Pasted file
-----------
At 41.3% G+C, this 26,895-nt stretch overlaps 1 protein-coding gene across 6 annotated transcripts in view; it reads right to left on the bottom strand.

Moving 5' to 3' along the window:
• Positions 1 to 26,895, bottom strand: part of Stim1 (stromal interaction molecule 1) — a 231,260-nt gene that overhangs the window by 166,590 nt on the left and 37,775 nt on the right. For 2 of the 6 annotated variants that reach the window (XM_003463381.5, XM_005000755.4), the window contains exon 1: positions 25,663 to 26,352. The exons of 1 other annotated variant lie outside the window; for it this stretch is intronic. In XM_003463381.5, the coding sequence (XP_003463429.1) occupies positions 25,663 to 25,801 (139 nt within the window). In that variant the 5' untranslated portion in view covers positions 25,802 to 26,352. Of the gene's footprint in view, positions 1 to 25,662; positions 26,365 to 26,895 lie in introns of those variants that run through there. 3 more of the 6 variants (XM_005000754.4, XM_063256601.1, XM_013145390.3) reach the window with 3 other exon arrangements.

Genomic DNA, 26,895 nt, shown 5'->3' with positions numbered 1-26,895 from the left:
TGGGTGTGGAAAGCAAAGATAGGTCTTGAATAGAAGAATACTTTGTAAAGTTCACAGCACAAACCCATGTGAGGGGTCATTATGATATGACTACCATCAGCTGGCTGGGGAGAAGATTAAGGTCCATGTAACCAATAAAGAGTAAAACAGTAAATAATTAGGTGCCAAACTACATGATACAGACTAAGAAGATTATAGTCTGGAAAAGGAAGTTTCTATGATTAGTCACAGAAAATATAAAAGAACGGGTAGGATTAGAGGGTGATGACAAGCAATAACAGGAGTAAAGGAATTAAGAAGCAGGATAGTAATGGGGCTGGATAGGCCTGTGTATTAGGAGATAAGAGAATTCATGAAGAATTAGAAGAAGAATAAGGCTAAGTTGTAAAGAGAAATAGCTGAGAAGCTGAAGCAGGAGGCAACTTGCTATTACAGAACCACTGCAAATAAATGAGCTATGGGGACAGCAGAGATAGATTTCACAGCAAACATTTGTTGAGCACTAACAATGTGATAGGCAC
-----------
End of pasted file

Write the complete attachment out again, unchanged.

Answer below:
At 41.3% G+C, this 26,895-nt stretch overlaps 1 protein-coding gene across 6 annotated transcripts in view; it reads right to left on the bottom strand.

Moving 5' to 3' along the window:
• Positions 1 to 26,895, bottom strand: part of Stim1 (stromal interaction molecule 1) — a 231,260-nt gene that overhangs the window by 166,590 nt on the left and 37,775 nt on the right. For 2 of the 6 annotated variants that reach the window (XM_003463381.5, XM_005000755.4), the window contains exon 1: positions 25,663 to 26,352. The exons of 1 other annotated variant lie outside the window; for it this stretch is intronic. In XM_003463381.5, the coding sequence (XP_003463429.1) occupies positions 25,663 to 25,801 (139 nt within the window). In that variant the 5' untranslated portion in view covers positions 25,802 to 26,352. Of the gene's footprint in view, positions 1 to 25,662; positions 26,365 to 26,895 lie in introns of those variants that run through there. 3 more of the 6 variants (XM_005000754.4, XM_063256601.1, XM_013145390.3) reach the window with 3 other exon arrangements.

Genomic DNA, 26,895 nt, shown 5'->3' with positions numbered 1-26,895 from the left:
TGGGTGTGGAAAGCAAAGATAGGTCTTGAATAGAAGAATACTTTGTAAAGTTCACAGCACAAACCCATGTGAGGGGTCATTATGATATGACTACCATCAGCTGGCTGGGGAGAAGATTAAGGTCCATGTAACCAATAAAGAGTAAAACAGTAAATAATTAGGTGCCAAACTACATGATACAGACTAAGAAGATTATAGTCTGGAAAAGGAAGTTTCTATGATTAGTCACAGAAAATATAAAAGAACGGGTAGGATTAGAGGGTGATGACAAGCAATAACAGGAGTAAAGGAATTAAGAAGCAGGATAGTAATGGGGCTGGATAGGCCTGTGTATTAGGAGATAAGAGAATTCATGAAGAATTAGAAGAAGAATAAGGCTAAGTTGTAAAGAGAAATAGCTGAGAAGCTGAAGCAGGAGGCAACTTGCTATTACAGAACCACTGCAAATAAATGAGCTATGGGGACAGCAGAGATAGATTTCACAGCAAACATTTGTTGAGCACTAACAATGTGATAGGCAC